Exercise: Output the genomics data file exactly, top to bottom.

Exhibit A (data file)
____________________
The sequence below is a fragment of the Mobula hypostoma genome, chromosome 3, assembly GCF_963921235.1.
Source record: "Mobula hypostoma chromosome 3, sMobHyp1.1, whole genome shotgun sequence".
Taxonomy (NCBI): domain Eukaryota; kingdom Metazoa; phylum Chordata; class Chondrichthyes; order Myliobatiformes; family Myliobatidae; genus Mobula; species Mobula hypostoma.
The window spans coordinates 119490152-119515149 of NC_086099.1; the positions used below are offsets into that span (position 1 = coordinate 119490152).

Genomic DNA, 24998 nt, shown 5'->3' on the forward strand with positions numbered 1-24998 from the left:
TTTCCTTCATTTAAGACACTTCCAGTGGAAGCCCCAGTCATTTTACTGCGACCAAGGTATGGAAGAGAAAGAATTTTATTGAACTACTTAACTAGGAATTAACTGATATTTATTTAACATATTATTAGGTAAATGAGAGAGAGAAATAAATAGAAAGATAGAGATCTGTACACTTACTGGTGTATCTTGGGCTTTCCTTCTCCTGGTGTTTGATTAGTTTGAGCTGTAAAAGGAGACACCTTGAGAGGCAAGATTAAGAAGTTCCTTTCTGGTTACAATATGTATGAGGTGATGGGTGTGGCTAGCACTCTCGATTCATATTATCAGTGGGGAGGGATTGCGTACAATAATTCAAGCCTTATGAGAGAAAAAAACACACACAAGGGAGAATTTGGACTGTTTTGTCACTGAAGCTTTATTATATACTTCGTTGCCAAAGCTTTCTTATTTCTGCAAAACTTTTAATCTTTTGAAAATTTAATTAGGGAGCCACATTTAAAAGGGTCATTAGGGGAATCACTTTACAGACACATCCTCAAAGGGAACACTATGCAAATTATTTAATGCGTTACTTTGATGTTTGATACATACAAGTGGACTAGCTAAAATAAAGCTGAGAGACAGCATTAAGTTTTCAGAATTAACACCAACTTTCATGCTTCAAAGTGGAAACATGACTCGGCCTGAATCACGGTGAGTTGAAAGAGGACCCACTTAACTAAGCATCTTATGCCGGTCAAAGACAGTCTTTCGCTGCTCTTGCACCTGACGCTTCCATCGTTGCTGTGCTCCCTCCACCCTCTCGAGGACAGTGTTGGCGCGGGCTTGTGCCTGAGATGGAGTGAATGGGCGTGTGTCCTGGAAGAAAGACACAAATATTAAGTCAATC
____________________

The sequence below is a fragment of the Mobula hypostoma genome, chromosome 3, assembly GCF_963921235.1.
Source record: "Mobula hypostoma chromosome 3, sMobHyp1.1, whole genome shotgun sequence".
Taxonomy (NCBI): domain Eukaryota; kingdom Metazoa; phylum Chordata; class Chondrichthyes; order Myliobatiformes; family Myliobatidae; genus Mobula; species Mobula hypostoma.
The window spans coordinates 119490152-119515149 of NC_086099.1; the positions used below are offsets into that span (position 1 = coordinate 119490152).

Genomic DNA, 24998 nt, shown 5'->3' on the forward strand with positions numbered 1-24998 from the left:
TTTCCTTCATTTAAGACACTTCCAGTGGAAGCCCCAGTCATTTTACTGCGACCAAGGTATGGAAGAGAAAGAATTTTATTGAACTACTTAACTAGGAATTAACTGATATTTATTTAACATATTATTAGGTAAATGAGAGAGAGAAATAAATAGAAAGATAGAGATCTGTACACTTACTGGTGTATCTTGGGCTTTCCTTCTCCTGGTGTTTGATTAGTTTGAGCTGTAAAAGGAGACACCTTGAGAGGCAAGATTAAGAAGTTCCTTTCTGGTTACAATATGTATGAGGTGATGGGTGTGGCTAGCACTCTCGATTCATATTATCAGTGGGGAGGGATTGCGTACAATAATTCAAGCCTTATGAGAGAAAAAAACACACACAAGGGAGAATTTGGACTGTTTTGTCACTGAAGCTTTATTATATACTTCGTTGCCAAAGCTTTCTTATTTCTGCAAAACTTTTAATCTTTTGAAAATTTAATTAGGGAGCCACATTTAAAAGGGTCATTAGGGGAATCACTTTACAGACACATCCTCAAAGGGAACACTATGCAAATTATTTAATGCGTTACTTTGATGTTTGATACATACAAGTGGACTAGCTAAAATAAAGCTGAGAGACAGCATTAAGTTTTCAGAATTAACACCAACTTTCATGCTTCAAAGTGGAAACATGACTCGGCCTGAATCACGGTGAGTTGAAAGAGGACCCACTTAACTAAGCATCTTATGCCGGTCAAAGACAGTCTTTCGCTGCTCTTGCACCTGACGCTTCCATCGTTGCTGTGCTCCCTCCACCCTCTCGAGGACAGTGTTGGCGCGGGCTTGTGCCTGAGATGGAGTGAATGGGCGTGTGTCCTGGAAGAAAGACACAAATATTAAGTCAATC